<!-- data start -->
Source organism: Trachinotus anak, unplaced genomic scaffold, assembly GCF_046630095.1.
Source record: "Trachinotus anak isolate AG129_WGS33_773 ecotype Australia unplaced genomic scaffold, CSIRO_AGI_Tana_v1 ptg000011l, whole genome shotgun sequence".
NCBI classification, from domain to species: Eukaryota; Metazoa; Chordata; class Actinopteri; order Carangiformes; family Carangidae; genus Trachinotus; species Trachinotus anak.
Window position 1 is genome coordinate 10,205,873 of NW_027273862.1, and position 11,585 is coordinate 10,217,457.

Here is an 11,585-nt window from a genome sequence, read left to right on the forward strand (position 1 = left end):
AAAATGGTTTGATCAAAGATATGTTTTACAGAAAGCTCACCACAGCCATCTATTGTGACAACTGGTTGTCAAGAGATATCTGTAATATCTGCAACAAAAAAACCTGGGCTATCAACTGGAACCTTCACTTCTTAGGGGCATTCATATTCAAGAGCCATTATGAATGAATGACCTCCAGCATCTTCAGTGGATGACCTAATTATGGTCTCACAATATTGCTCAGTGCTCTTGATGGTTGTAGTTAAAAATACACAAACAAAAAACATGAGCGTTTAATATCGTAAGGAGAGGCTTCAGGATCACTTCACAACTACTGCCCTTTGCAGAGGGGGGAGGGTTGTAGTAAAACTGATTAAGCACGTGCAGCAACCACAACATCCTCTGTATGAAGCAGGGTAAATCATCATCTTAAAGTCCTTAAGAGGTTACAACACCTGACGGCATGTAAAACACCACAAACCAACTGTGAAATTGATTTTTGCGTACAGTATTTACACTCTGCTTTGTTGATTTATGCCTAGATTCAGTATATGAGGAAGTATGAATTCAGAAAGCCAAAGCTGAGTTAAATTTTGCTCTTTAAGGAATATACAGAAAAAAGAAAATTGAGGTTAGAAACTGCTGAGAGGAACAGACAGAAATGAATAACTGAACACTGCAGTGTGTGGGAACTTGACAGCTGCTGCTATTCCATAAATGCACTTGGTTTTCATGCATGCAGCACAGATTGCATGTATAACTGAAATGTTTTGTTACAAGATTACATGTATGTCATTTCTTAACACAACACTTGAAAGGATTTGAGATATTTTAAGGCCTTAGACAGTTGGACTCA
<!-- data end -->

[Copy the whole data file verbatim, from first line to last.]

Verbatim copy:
Source organism: Trachinotus anak, unplaced genomic scaffold, assembly GCF_046630095.1.
Source record: "Trachinotus anak isolate AG129_WGS33_773 ecotype Australia unplaced genomic scaffold, CSIRO_AGI_Tana_v1 ptg000011l, whole genome shotgun sequence".
NCBI classification, from domain to species: Eukaryota; Metazoa; Chordata; class Actinopteri; order Carangiformes; family Carangidae; genus Trachinotus; species Trachinotus anak.
Window position 1 is genome coordinate 10,205,873 of NW_027273862.1, and position 11,585 is coordinate 10,217,457.

Here is an 11,585-nt window from a genome sequence, read left to right on the forward strand (position 1 = left end):
AAAATGGTTTGATCAAAGATATGTTTTACAGAAAGCTCACCACAGCCATCTATTGTGACAACTGGTTGTCAAGAGATATCTGTAATATCTGCAACAAAAAAACCTGGGCTATCAACTGGAACCTTCACTTCTTAGGGGCATTCATATTCAAGAGCCATTATGAATGAATGACCTCCAGCATCTTCAGTGGATGACCTAATTATGGTCTCACAATATTGCTCAGTGCTCTTGATGGTTGTAGTTAAAAATACACAAACAAAAAACATGAGCGTTTAATATCGTAAGGAGAGGCTTCAGGATCACTTCACAACTACTGCCCTTTGCAGAGGGGGGAGGGTTGTAGTAAAACTGATTAAGCACGTGCAGCAACCACAACATCCTCTGTATGAAGCAGGGTAAATCATCATCTTAAAGTCCTTAAGAGGTTACAACACCTGACGGCATGTAAAACACCACAAACCAACTGTGAAATTGATTTTTGCGTACAGTATTTACACTCTGCTTTGTTGATTTATGCCTAGATTCAGTATATGAGGAAGTATGAATTCAGAAAGCCAAAGCTGAGTTAAATTTTGCTCTTTAAGGAATATACAGAAAAAAGAAAATTGAGGTTAGAAACTGCTGAGAGGAACAGACAGAAATGAATAACTGAACACTGCAGTGTGTGGGAACTTGACAGCTGCTGCTATTCCATAAATGCACTTGGTTTTCATGCATGCAGCACAGATTGCATGTATAACTGAAATGTTTTGTTACAAGATTACATGTATGTCATTTCTTAACACAACACTTGAAAGGATTTGAGATATTTTAAGGCCTTAGACAGTTGGACTCA